Facebook begins ‘fake news’ crackdown with ‘disputed’ story tag roll out
The tool appears to have been unveiled without fanfare in the US, but some users have shared screenshots of it in action on Twitter.
Facebook is flagging links to fake sites now, looks like: pic.twitter.com/N7xaWDkdYA— Anna Merlan (@annamerlan) March 3, 2017
Facebook has added a question to its help center page entitled “How is news marked as disputed on Facebook?.” The section notes, however, that this feature is not yet available to everyone. It is unclear how many people currently have access to the ‘fake news’ debunking feature.
Facebook introduced their solution to false stories last December amid outcries that so-called fake news influenced the outcome of the US presidential election. These unproven claims have been disputed by a Stanford University/NYU study.
As part of the plan, the tech giant partnered with fact checkers that are signatories of Poynter’s International Fact Checking Code of Principles. These include ABC News, FactCheck.org, the Associated Press, Snopes and Politifact.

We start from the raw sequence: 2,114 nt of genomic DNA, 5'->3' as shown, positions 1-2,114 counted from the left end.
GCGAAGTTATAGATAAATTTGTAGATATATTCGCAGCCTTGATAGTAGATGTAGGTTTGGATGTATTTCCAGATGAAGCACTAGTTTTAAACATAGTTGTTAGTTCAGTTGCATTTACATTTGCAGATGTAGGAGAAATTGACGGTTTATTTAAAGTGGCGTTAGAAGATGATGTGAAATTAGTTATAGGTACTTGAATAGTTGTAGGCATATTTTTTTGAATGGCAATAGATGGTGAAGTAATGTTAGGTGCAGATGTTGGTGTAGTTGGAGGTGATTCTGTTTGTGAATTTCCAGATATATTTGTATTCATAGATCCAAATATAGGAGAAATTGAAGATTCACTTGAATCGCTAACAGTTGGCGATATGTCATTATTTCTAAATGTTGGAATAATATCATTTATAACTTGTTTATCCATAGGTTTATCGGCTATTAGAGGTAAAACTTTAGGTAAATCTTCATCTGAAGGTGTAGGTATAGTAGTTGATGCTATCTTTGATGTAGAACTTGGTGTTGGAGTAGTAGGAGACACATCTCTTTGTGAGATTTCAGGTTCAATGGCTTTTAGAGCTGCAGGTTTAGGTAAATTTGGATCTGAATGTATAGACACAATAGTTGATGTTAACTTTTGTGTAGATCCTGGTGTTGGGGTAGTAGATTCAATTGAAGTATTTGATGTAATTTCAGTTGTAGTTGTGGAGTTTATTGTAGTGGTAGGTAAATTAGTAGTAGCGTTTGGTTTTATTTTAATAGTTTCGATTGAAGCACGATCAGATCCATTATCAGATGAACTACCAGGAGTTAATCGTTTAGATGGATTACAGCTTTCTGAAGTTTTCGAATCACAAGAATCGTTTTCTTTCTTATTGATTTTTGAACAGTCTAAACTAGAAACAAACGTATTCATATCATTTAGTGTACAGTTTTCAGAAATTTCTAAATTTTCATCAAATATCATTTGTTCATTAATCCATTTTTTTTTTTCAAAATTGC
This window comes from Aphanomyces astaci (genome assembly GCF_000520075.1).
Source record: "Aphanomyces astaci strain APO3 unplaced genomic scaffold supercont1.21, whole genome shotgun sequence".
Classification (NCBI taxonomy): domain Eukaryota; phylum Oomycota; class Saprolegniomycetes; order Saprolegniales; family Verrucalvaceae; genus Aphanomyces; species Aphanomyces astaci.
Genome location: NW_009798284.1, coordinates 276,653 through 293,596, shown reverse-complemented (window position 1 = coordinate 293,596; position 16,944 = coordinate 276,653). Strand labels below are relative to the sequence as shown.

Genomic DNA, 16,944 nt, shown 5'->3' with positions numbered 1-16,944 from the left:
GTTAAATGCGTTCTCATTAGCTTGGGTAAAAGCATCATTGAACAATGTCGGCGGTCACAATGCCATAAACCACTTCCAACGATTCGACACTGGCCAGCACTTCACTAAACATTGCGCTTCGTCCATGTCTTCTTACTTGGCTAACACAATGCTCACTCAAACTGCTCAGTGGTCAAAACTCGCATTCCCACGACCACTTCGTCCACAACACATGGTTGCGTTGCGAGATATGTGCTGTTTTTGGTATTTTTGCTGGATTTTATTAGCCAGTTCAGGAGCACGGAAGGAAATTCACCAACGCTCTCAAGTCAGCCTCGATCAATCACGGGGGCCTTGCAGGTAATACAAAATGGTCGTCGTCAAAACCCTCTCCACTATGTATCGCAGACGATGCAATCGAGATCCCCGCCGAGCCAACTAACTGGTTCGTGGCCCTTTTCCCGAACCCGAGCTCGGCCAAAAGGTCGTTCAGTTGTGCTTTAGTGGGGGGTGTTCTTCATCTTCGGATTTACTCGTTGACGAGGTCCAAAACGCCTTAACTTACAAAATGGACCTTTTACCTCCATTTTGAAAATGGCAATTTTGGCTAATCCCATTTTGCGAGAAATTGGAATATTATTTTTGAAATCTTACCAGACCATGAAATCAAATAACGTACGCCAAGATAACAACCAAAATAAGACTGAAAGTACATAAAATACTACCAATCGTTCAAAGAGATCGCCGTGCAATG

Stories flagged by Facebook users as ‘fake news’ are passed on to these fact checkers for verification. If the fact-checkers agree that the story is misleading, it will appear in News Feeds with a "disputed" tag, along with a link to a corresponding article explaining why it might be false.
These posts then appear lower in the news feed and users will receive a warning before sharing the story.
Similar efforts are planned in Europe amid threats from the EU to clamp down on the spread of misinformation. Facebook recently revealed fact checking partnerships in Germany and France ahead of respective elections in each country.
Concerns have been raised, however, over the implications of such practices on freedom of speech.
Project Censored, a non-profit that aims to fight censorship through promoting media literacy, views Facebook’s fake news crackdown as “problematic.”
“What Facebook, and the Washington Post's ill advised list of fake news sites, has attempted to do is make lists of news outlets that are "fake," Nolan Higdon, faculty advisor at Project Censored told RT.
“However, this is problematic because some news sites have both journalists doing credible work and those disseminating propaganda. While some consumers may be swayed by the digestible notion of "these sites good, these sites bad" lists; it does not solve the problem of people consuming propaganda, “ he added.
The key is education, Higdon insisted, explaining the importance of teaching individuals to examine a media outlet critically.
“Simply creating an arbitrary list of whose websites can and cannot be viewed on Facebook or considered ‘news’ is normalizing censorship instead of informing individuals. “